Our Otoacoustic Emissions (OAEs) test procedure
Otoacoustic Hearing testing is non-invasive, and many new-borns fall asleep. Small ear probes are used. The one is a microphone, while the other is a speaker.
The cochlea should echo in response to the sound. The cochlea produces four sorts of sounds:
- Spontaneous acoustic emissions – the cochlea spontaneously creates these noises (not responding to another sound). These occur in 40-50% of persons with normal hearing.
- Transient otoacoustic emissions – created by another brief sound (transient). Sometimes clicks or tones. These are widely used to test baby hearing.
- Otoacoustic emissions as a distortion product – created in response to two simultaneous tones of different frequencies. This helps identify cochlea damage early on (for example, damage to the cochlea from ototoxicity or noise-induced damage).
- Otoacoustic emissions with a sustained frequency are generated in response to a continuous tone. These are seldom utilized in therapeutic settings.
Conditions may induce OAE deficit. Cysts, external otitis (swimmer’s ear), stenosis (abnormal middle ear pressure), perforated eardrum, otosclerosis, cholesteatoma.
Accuracy of Results
It cannot diagnose hearing loss or deafness. To discover whether you have hearing loss, you must pass the OAE exam.
Baby’s with fluid in their ears or other factors that lead them to fail the test even if they do not have permanent hearing loss might cause OAE testing to be erroneous. Other variables that might affect OAE testing results include:
- Poor ear probe seal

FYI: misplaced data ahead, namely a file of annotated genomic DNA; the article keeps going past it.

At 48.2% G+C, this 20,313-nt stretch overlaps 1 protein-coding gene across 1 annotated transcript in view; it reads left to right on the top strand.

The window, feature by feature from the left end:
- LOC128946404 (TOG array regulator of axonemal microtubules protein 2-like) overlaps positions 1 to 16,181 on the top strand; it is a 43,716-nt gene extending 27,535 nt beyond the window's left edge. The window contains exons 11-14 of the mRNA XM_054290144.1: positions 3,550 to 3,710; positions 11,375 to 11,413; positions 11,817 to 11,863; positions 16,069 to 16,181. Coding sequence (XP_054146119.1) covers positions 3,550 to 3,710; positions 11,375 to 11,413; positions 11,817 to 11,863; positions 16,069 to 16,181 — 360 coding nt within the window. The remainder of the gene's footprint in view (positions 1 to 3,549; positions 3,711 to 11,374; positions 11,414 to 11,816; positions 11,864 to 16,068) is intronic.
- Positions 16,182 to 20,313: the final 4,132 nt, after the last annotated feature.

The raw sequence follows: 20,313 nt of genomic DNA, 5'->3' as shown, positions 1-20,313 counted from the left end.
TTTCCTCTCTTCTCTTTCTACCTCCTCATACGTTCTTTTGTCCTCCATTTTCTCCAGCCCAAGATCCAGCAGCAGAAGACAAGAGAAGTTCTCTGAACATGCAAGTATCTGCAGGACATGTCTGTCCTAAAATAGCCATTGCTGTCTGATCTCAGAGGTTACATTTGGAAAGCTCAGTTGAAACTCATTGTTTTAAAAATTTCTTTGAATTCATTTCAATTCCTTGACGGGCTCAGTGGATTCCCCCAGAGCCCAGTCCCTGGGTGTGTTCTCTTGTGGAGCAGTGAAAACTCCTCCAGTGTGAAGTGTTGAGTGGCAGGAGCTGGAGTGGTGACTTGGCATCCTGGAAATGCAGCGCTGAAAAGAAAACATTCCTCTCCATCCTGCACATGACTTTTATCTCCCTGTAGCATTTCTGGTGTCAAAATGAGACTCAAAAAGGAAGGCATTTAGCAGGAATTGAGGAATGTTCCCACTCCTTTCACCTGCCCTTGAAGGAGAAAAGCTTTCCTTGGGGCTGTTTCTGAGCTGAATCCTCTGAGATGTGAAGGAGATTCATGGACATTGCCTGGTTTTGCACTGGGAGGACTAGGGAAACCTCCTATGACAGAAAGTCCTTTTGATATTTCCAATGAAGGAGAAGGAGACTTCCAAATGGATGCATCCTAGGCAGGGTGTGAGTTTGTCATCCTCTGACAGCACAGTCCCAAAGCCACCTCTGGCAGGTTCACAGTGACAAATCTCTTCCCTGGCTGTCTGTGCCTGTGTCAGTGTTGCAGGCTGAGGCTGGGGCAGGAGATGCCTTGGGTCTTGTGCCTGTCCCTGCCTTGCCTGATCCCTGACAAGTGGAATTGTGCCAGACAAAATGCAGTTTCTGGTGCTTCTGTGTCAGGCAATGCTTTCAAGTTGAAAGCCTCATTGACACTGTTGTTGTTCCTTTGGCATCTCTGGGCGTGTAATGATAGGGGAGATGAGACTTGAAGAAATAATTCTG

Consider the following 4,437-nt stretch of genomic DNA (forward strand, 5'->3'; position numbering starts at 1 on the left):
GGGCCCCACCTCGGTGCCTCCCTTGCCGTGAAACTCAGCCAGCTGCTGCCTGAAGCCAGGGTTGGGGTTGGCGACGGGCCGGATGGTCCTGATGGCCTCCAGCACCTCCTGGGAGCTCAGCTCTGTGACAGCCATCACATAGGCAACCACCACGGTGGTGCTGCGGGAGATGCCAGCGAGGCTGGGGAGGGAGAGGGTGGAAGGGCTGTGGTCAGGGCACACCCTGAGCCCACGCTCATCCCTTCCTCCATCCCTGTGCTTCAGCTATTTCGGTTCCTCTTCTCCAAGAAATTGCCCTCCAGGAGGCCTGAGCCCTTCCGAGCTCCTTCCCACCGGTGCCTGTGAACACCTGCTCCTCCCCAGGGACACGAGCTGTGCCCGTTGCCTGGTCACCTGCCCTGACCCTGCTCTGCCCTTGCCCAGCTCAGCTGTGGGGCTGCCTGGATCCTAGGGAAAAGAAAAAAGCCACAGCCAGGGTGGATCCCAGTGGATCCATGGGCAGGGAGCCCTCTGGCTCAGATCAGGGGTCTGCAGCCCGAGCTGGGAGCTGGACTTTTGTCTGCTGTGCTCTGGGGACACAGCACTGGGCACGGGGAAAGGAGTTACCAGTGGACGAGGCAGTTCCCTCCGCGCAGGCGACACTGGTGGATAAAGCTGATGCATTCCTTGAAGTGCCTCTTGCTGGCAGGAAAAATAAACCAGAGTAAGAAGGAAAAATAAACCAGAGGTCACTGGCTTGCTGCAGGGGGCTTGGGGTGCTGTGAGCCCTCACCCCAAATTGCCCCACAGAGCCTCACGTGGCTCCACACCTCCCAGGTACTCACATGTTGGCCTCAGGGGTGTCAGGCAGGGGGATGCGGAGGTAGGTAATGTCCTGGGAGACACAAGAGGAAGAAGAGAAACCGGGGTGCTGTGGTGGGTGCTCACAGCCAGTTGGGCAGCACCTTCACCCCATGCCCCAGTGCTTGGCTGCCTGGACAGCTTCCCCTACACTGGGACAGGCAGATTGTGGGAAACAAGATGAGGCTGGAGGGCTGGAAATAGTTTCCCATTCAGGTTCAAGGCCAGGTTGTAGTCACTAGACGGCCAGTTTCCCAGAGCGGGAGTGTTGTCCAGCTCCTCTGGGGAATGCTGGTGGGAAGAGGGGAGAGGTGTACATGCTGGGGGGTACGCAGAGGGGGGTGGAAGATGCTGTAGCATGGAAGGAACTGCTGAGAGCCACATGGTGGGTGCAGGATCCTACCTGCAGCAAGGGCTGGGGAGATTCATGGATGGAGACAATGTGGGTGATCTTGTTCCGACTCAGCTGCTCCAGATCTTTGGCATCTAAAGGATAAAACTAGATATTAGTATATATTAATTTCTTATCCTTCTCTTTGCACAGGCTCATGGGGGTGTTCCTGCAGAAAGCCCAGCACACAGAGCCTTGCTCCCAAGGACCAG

- Insufficient ear wax obstruction precludes proper ear probe seal.
- Debris in the ear canal
- A difficult patient
Otoacoustic emission (OAE) examinations are done by our hearing experts to detect cochlear conditions, particularly hair cell function.
Who Should Have an OAE Test?
New-borns should be tested for deafness using OAE. This kind of testing is typically included in newborn hearing screening programs. Otoacoustic emissions testing may also help determine hearing sensitivity. OAE testing is sometimes combined with other tests to look for functional or non-organic hearing loss. This form of hearing loss is difficult to detect due to various probable causes and contributing variables.
A healthy cochlea makes four distinct sounds. Spontaneous acoustic emissions occur naturally without sound. Transient otoacoustic emissions respond to brief noises. Two sound sources create soft echoes with varied tones called otoacoustic emissions. Responses to sustained tones are otoacoustic emissions. The absence of otoacoustic emissions may be caused by:
- Swimmer’s ear
- Middle ear pressure abnormalities
- Cysts in the ear or ear canal
- Eardrum injury
- Anomalies of the middle ear (otosclerosis)
Hearing loss or deafness cannot be diagnosed solely based on the results of otoacoustic emissions testing. Even if a patient fails an OAE test, data from speech, auditory brainstem response (ABR), pure-tone, and middle ear tests are sometimes used to understand their hearing health better. It is especially true when infants or new-borns are OAE tested since being fussy during the test can affect results, as can having a fluid build-up of earwax in the ears.
It is vital to examine youngsters and others who may not feel well due to therapy with OAEs since they are rapid. OAEs are also cheap. Further testing may be deferred unless OAE testing indicates a need for it. The main drawback of OAEs for this demographic is their sensitivity to middle ear dysfunction, which is frequent in youngsters and immunocompromised people. OAEs are utilized for ototoxicity monitoring, although seldom alone. A shift in OAEs between tests indicates the need for additional conventional and HFA testing.
Using OAEs in Differential Diagnoses
The use of OAEs to help diagnose retrocochlear disorders is now commonplace. OAEs are derived from the peripheral auditory system. Hence they should be present in retrocochlear disease. The internal auditory canal and posterior fossa include neoplasms that might obstruct blood flow to the cochlea. It will influence OAEs. Various studies demonstrate that over 20% of individuals with retrocochlear disease have normal OAEs (Hall, 2000).